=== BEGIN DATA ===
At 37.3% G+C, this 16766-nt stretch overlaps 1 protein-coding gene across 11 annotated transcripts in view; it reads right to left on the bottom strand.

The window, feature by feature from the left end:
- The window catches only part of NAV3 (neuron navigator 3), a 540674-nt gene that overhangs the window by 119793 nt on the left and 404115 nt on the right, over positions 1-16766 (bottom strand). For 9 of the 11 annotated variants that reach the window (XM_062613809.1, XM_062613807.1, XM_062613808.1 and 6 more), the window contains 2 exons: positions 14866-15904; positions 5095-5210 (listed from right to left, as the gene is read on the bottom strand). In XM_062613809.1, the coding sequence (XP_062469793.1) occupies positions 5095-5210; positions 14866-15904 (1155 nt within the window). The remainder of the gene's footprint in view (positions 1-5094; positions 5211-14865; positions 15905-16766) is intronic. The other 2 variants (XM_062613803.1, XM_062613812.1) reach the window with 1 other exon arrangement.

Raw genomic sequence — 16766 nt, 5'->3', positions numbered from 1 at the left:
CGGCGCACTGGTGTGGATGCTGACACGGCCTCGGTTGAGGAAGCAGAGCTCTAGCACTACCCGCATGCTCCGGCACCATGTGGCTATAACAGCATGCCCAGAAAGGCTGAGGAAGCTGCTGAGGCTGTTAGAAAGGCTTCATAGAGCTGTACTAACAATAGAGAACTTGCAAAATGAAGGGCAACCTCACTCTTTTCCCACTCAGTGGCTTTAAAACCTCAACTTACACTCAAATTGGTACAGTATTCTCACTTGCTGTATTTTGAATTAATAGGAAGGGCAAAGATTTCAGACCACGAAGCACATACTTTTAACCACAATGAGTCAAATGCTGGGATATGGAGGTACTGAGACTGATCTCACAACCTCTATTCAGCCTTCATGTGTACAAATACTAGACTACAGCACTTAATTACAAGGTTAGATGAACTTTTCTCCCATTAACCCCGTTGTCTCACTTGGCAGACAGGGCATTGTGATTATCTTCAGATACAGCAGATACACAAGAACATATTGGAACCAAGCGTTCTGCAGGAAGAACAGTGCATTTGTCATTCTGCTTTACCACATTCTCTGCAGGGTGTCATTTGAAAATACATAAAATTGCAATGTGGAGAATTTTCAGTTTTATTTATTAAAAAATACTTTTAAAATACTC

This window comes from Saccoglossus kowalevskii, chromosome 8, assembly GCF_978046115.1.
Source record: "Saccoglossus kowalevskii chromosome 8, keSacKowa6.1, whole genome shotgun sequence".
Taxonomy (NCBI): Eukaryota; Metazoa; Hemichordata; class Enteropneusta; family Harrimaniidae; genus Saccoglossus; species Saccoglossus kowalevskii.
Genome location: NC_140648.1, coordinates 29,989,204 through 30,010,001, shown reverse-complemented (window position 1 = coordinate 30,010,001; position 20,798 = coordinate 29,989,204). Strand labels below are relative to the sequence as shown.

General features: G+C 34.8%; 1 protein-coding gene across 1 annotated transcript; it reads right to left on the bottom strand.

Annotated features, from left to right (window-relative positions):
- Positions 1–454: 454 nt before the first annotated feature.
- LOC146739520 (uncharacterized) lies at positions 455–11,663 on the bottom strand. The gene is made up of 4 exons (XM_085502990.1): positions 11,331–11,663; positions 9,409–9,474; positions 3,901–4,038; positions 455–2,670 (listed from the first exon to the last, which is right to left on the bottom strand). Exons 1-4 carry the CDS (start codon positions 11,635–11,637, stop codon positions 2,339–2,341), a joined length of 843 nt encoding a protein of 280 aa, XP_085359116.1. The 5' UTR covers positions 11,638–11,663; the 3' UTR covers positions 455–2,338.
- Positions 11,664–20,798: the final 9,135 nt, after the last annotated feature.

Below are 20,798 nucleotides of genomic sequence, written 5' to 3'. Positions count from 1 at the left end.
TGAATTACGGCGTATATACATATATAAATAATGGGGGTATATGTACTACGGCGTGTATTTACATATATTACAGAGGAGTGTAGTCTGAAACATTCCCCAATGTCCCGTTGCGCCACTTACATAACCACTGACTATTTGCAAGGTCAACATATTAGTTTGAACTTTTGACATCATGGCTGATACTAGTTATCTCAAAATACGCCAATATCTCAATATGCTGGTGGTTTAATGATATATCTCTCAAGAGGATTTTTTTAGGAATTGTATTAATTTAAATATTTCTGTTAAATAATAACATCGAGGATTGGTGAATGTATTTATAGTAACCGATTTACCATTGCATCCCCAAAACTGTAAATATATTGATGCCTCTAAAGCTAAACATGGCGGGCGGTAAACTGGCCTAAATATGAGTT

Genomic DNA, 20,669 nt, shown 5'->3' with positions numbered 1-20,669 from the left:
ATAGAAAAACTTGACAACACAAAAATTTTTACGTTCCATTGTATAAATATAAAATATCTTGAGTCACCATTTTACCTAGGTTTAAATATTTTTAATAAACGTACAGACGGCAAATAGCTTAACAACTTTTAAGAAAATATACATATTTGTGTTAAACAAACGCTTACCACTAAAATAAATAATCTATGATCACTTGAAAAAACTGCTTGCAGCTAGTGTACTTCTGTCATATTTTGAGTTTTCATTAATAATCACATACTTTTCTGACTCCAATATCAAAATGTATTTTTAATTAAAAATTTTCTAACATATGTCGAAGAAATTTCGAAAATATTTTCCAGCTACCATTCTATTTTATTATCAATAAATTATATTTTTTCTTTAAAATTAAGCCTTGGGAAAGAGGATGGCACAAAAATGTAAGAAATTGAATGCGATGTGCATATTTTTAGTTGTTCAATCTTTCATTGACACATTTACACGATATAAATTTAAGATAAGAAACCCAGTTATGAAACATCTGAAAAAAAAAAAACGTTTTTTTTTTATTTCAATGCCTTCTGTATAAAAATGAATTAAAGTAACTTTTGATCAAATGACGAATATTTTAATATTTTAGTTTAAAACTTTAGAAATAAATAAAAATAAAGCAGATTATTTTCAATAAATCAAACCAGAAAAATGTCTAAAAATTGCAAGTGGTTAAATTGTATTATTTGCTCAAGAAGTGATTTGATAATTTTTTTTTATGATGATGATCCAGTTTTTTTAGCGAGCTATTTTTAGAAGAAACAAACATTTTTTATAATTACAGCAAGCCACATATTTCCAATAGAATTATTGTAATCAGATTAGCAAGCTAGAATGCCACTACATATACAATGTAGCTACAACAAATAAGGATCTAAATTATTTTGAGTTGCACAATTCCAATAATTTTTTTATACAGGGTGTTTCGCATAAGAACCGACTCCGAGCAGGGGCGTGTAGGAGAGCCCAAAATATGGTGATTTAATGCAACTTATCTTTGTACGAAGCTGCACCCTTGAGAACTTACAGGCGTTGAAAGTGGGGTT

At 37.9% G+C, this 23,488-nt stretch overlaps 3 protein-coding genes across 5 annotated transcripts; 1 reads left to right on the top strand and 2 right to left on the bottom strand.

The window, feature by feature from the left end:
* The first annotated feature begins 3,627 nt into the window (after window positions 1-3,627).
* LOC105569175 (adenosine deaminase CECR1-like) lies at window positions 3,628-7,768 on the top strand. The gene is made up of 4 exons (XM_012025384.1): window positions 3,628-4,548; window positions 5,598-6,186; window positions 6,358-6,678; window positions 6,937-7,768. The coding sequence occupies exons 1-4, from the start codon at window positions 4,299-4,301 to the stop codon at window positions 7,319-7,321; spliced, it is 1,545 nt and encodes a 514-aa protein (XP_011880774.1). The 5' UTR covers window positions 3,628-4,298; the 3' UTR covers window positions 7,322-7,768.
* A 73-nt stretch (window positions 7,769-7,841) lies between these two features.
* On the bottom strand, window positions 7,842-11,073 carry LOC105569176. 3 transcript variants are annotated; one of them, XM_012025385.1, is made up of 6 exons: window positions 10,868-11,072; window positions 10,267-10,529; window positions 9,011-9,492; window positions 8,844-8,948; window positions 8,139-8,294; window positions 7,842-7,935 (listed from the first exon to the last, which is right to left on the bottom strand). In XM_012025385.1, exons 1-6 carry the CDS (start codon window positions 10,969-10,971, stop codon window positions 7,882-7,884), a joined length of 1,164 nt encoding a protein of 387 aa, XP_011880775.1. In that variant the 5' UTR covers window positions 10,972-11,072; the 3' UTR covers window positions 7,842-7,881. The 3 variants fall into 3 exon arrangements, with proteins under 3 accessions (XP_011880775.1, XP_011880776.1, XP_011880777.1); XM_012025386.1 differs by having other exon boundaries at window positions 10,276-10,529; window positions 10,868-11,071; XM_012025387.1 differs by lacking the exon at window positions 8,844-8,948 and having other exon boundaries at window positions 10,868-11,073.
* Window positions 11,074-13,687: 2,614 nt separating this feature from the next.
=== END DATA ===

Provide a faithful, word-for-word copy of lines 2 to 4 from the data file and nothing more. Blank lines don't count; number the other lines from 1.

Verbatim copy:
The window, feature by feature from the left end:
- The window catches only part of NAV3 (neuron navigator 3), a 540674-nt gene that overhangs the window by 119793 nt on the left and 404115 nt on the right, over positions 1-16766 (bottom strand). For 9 of the 11 annotated variants that reach the window (XM_062613809.1, XM_062613807.1, XM_062613808.1 and 6 more), the window contains 2 exons: positions 14866-15904; positions 5095-5210 (listed from right to left, as the gene is read on the bottom strand). In XM_062613809.1, the coding sequence (XP_062469793.1) occupies positions 5095-5210; positions 14866-15904 (1155 nt within the window). The remainder of the gene's footprint in view (positions 1-5094; positions 5211-14865; positions 15905-16766) is intronic. The other 2 variants (XM_062613803.1, XM_062613812.1) reach the window with 1 other exon arrangement.

Raw genomic sequence — 16766 nt, 5'->3', positions numbered from 1 at the left: